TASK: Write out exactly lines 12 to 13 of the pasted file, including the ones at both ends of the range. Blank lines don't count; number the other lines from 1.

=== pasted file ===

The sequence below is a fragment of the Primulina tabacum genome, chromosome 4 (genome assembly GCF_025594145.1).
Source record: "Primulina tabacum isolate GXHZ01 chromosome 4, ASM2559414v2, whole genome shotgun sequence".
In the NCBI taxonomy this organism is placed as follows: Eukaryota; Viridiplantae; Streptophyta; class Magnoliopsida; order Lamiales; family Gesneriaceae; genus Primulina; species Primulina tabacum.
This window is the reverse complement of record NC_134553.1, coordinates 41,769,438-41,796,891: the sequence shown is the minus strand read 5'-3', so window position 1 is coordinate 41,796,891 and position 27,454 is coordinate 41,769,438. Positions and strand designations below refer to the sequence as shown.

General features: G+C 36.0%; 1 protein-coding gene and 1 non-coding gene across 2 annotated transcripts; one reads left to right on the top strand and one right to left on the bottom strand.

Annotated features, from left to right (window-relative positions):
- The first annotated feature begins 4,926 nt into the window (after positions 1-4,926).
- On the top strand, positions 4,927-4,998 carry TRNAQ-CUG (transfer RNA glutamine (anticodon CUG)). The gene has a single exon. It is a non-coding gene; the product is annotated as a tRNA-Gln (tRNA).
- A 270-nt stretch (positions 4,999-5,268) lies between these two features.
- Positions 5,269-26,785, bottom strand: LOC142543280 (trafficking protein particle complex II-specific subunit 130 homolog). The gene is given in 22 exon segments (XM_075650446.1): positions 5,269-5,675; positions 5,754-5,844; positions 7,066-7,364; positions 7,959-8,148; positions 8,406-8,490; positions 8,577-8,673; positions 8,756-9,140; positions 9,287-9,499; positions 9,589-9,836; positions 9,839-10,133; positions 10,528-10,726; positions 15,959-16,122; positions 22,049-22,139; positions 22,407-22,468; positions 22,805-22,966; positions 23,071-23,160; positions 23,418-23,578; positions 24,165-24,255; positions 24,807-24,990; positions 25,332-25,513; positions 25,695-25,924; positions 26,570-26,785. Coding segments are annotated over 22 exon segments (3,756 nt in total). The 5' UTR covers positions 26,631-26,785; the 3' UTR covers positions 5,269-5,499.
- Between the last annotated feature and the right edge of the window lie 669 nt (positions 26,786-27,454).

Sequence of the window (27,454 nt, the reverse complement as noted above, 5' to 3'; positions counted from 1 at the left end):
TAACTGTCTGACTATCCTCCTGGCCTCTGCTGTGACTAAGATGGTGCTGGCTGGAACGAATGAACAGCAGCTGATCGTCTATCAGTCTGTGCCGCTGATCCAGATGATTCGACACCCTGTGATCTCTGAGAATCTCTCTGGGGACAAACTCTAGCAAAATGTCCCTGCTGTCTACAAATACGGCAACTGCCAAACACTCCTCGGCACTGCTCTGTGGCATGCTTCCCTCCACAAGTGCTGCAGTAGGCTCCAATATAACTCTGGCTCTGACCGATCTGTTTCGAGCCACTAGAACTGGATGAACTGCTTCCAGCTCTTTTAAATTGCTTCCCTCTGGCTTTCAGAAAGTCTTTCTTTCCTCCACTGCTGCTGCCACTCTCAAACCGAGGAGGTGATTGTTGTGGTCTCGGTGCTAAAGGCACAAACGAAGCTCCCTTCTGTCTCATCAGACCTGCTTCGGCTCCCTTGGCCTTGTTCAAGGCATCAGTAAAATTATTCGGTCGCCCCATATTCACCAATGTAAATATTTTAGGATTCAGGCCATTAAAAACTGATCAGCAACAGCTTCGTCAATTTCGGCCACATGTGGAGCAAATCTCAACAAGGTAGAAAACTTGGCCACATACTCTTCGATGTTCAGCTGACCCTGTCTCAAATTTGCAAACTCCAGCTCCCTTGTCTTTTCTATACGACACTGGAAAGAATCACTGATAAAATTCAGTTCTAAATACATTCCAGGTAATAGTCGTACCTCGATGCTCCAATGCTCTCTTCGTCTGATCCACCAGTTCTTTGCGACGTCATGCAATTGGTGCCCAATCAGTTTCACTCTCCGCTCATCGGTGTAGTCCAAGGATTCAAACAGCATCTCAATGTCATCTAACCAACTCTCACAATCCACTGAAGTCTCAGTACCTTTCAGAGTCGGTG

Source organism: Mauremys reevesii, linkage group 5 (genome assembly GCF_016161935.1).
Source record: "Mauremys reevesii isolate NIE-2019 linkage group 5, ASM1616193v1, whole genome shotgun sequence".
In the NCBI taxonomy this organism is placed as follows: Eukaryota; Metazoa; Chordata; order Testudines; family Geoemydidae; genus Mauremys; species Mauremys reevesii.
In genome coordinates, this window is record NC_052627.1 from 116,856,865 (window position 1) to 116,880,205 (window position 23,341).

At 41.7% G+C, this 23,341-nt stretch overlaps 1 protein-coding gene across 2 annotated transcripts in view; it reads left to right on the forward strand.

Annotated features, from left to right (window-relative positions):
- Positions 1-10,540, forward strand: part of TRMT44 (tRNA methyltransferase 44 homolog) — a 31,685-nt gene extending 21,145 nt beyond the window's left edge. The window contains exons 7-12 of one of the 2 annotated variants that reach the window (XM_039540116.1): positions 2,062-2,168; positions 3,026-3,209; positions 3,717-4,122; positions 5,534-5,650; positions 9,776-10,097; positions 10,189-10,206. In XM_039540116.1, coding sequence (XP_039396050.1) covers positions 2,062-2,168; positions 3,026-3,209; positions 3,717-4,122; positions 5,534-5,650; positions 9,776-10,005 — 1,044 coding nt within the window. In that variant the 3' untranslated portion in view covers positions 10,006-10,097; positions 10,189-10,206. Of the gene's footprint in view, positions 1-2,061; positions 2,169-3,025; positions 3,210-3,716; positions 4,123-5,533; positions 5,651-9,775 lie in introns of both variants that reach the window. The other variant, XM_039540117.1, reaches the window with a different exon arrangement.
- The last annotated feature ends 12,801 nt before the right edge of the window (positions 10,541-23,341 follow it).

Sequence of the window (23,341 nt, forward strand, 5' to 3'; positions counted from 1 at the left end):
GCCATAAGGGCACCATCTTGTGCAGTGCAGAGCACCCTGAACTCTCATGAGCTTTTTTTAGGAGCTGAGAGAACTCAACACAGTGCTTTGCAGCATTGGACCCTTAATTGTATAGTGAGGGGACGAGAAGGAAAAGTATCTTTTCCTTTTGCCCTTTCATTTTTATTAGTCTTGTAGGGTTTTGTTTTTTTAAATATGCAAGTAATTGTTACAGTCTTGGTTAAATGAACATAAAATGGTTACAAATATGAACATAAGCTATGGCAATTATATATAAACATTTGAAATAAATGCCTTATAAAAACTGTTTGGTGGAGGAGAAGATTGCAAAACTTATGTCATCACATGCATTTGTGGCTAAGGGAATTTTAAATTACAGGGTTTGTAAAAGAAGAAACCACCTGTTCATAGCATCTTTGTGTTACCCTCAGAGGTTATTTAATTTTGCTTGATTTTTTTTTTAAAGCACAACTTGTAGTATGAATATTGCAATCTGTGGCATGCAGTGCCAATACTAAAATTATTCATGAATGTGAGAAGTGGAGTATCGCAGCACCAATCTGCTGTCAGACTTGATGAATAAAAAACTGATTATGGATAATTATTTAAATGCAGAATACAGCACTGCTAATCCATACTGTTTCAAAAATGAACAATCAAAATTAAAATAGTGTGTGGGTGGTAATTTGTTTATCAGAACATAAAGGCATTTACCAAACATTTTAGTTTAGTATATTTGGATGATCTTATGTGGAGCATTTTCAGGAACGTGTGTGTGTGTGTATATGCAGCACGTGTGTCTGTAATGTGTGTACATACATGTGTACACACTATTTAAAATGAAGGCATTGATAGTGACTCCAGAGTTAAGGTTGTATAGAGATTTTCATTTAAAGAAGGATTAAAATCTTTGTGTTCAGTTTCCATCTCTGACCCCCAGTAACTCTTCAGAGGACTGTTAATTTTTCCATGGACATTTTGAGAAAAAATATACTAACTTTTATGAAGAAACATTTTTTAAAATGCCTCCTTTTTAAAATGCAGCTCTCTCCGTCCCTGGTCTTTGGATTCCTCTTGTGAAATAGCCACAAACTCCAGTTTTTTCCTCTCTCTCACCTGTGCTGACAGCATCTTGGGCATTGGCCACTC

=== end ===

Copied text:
Sequence of the window (27,454 nt, the reverse complement as noted above, 5' to 3'; positions counted from 1 at the left end):
TAACTGTCTGACTATCCTCCTGGCCTCTGCTGTGACTAAGATGGTGCTGGCTGGAACGAATGAACAGCAGCTGATCGTCTATCAGTCTGTGCCGCTGATCCAGATGATTCGACACCCTGTGATCTCTGAGAATCTCTCTGGGGACAAACTCTAGCAAAATGTCCCTGCTGTCTACAAATACGGCAACTGCCAAACACTCCTCGGCACTGCTCTGTGGCATGCTTCCCTCCACAAGTGCTGCAGTAGGCTCCAATATAACTCTGGCTCTGACCGATCTGTTTCGAGCCACTAGAACTGGATGAACTGCTTCCAGCTCTTTTAAATTGCTTCCCTCTGGCTTTCAGAAAGTCTTTCTTTCCTCCACTGCTGCTGCCACTCTCAAACCGAGGAGGTGATTGTTGTGGTCTCGGTGCTAAAGGCACAAACGAAGCTCCCTTCTGTCTCATCAGACCTGCTTCGGCTCCCTTGGCCTTGTTCAAGGCATCAGTAAAATTATTCGGTCGCCCCATATTCACCAATGTAAATATTTTAGGATTCAGGCCATTAAAAACTGATCAGCAACAGCTTCGTCAATTTCGGCCACATGTGGAGCAAATCTCAACAAGGTAGAAAACTTGGCCACATACTCTTCGATGTTCAGCTGACCCTGTCTCAAATTTGCAAACTCCAGCTCCCTTGTCTTTTCTATACGACACTGGAAAGAATCACTGATAAAATTCAGTTCTAAATACATTCCAGGTAATAGTCGTACCTCGATGCTCCAATGCTCTCTTCGTCTGATCCACCAGTTCTTTGCGACGTCATGCAATTGGTGCCCAATCAGTTTCACTCTCCGCTCATCGGTGTAGTCCAAGGATTCAAACAGCATCTCAATGTCATCTAACCAACTCTCACAATCCACTGAAGTCTCAGTACCTTTCAGAGTCGGTG